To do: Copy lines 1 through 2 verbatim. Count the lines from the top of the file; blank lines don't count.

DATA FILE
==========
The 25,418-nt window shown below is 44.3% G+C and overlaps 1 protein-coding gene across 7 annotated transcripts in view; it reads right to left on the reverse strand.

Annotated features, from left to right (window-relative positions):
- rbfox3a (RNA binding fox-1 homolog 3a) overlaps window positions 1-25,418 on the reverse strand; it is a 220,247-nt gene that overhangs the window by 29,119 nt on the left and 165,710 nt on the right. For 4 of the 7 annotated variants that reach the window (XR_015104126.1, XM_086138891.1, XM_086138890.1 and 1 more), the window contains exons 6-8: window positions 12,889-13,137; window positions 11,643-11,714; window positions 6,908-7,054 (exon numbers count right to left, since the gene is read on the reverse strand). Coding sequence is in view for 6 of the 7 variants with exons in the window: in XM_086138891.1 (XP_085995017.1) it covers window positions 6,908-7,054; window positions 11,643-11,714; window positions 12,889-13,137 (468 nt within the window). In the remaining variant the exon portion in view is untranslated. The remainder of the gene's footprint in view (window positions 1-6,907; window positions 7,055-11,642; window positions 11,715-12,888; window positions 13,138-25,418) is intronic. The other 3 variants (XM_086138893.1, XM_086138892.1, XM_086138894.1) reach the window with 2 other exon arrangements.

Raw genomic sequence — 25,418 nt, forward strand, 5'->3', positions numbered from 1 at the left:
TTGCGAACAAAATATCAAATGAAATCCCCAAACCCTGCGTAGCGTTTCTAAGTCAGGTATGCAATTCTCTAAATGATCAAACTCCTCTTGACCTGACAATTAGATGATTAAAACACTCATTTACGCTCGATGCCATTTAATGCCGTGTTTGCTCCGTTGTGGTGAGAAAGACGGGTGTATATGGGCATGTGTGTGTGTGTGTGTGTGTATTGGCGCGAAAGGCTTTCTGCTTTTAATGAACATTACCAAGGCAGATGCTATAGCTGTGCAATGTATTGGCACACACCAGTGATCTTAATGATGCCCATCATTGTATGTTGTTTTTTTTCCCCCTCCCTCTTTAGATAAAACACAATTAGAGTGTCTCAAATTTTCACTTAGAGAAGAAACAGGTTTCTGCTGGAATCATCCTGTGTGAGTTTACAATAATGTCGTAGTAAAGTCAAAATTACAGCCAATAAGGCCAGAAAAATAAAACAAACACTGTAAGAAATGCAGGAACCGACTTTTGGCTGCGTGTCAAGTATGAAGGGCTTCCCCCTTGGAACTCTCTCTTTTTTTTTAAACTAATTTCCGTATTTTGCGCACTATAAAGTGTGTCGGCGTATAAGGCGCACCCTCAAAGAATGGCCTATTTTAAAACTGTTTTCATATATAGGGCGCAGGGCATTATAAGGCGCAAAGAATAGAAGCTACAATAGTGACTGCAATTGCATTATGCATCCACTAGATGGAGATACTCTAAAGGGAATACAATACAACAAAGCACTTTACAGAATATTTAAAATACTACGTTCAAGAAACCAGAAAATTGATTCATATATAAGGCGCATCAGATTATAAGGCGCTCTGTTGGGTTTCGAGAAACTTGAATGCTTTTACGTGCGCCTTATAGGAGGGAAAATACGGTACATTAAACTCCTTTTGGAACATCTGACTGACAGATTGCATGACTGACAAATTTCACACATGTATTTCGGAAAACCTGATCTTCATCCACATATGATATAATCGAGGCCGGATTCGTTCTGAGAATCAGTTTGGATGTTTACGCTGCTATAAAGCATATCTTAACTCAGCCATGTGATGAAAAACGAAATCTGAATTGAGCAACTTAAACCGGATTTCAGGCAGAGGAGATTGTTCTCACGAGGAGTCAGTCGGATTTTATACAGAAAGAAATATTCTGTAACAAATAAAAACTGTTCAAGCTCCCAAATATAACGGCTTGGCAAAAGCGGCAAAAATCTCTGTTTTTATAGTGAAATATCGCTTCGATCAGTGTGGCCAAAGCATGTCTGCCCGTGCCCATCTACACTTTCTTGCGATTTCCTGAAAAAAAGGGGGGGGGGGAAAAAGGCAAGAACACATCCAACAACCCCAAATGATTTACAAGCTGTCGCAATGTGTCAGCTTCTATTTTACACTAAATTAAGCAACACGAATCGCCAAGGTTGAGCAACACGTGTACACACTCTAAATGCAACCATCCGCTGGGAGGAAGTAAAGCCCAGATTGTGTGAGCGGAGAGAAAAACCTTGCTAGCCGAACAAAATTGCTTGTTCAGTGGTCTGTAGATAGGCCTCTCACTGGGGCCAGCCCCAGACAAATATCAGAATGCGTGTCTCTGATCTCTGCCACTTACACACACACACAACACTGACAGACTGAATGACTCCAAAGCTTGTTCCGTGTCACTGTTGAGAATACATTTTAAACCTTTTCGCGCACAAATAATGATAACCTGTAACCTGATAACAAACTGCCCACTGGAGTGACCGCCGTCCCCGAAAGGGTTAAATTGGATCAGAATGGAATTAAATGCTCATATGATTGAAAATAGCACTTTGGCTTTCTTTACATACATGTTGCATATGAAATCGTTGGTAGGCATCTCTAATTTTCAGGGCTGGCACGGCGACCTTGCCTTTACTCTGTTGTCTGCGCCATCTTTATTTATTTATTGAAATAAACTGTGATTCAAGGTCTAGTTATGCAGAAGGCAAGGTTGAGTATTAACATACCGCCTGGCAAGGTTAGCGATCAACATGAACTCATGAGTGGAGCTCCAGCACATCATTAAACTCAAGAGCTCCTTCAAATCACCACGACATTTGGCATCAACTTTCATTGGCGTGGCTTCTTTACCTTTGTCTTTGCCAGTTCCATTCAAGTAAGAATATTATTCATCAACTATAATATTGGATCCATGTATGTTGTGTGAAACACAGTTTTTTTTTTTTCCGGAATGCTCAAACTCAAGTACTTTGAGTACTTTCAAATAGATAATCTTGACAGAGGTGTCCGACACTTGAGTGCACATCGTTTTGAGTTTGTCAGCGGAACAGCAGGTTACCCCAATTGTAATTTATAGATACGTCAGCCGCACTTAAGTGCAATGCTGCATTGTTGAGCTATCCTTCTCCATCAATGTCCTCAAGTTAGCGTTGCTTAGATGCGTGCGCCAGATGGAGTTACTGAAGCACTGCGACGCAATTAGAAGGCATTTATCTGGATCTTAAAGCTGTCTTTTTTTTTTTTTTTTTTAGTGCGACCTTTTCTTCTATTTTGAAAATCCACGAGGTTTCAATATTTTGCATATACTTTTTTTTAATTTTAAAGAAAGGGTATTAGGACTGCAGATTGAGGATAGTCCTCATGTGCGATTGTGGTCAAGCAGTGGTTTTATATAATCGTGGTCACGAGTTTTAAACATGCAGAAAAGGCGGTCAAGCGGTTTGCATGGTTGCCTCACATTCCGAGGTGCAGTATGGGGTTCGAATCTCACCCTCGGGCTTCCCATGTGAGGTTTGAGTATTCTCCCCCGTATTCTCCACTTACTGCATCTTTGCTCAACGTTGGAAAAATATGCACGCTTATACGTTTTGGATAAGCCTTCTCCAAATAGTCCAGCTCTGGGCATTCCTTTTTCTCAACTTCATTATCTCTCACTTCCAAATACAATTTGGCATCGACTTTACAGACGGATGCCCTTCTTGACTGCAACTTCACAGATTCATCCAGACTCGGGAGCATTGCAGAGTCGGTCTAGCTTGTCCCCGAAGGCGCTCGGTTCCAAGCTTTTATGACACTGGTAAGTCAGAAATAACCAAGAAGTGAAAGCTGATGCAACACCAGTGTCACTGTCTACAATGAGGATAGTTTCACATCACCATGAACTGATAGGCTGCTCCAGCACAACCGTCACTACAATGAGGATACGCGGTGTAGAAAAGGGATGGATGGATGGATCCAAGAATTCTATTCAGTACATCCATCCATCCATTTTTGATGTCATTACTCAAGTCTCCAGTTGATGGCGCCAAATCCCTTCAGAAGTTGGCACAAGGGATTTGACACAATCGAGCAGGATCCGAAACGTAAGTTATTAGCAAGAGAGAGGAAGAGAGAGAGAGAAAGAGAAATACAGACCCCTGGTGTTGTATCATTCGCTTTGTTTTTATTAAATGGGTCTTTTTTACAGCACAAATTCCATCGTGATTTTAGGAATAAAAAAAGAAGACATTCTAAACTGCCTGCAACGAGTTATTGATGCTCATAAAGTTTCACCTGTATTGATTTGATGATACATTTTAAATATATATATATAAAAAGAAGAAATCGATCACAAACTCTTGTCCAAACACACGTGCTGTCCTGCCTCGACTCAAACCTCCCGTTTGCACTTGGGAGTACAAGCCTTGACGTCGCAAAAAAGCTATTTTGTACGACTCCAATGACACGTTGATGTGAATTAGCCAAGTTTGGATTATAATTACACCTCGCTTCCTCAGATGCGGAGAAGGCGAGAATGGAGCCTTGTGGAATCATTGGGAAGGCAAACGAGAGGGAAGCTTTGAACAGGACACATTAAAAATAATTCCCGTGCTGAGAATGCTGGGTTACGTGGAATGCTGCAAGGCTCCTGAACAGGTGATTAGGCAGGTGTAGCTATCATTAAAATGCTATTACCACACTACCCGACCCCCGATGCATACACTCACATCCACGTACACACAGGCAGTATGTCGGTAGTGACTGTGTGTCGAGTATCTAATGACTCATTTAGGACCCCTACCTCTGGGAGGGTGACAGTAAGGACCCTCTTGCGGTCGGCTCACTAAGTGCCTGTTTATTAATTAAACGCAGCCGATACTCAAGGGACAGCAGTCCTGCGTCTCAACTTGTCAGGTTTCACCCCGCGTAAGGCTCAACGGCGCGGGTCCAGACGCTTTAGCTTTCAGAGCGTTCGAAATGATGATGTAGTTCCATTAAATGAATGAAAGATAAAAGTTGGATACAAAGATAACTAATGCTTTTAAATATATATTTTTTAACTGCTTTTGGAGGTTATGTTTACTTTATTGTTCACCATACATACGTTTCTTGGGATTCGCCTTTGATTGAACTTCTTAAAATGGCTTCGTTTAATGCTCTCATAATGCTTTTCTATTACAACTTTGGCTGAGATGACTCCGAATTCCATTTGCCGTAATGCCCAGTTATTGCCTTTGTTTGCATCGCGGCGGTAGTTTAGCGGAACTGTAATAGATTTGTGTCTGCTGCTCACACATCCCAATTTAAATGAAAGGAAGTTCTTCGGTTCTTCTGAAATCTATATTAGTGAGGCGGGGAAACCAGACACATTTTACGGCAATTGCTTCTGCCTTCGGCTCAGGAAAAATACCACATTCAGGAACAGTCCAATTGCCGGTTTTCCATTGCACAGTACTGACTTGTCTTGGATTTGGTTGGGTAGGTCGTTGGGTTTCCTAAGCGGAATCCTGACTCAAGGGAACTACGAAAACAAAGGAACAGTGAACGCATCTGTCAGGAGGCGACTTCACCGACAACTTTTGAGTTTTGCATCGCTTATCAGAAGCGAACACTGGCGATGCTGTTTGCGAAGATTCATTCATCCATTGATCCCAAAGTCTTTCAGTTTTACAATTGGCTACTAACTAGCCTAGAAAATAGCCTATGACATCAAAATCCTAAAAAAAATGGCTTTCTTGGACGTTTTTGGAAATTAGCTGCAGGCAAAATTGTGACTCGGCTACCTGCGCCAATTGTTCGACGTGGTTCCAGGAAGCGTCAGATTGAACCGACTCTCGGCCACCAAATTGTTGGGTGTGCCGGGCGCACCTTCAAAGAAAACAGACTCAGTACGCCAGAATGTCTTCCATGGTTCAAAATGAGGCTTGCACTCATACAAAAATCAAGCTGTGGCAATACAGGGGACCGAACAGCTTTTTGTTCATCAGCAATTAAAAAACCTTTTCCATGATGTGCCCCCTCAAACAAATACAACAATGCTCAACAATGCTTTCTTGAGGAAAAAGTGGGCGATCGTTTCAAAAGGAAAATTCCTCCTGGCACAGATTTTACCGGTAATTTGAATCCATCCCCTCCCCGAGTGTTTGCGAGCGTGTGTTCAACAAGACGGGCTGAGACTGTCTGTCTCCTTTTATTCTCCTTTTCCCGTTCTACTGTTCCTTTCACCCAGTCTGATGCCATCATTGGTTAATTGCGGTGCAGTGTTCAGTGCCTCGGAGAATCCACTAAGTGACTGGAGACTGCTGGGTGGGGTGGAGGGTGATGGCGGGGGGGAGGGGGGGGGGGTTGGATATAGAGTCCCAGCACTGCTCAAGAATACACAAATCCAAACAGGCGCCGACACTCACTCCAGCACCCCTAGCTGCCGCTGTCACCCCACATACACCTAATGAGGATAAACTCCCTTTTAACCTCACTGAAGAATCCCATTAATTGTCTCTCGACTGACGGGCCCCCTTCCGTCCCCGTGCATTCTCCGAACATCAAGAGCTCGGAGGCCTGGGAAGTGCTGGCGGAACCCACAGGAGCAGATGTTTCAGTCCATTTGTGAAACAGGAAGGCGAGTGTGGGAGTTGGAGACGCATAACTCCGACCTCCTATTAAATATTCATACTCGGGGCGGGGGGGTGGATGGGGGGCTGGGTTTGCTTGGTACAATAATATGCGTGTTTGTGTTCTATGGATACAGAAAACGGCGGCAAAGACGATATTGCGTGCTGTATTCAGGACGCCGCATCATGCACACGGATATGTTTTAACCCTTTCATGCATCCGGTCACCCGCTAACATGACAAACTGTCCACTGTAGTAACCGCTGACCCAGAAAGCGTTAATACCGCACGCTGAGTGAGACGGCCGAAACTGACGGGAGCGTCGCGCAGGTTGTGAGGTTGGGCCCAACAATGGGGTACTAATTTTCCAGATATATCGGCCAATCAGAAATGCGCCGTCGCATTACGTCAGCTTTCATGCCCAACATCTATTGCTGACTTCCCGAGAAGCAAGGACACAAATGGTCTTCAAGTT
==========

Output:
The 25,418-nt window shown below is 44.3% G+C and overlaps 1 protein-coding gene across 7 annotated transcripts in view; it reads right to left on the reverse strand.

Annotated features, from left to right (window-relative positions):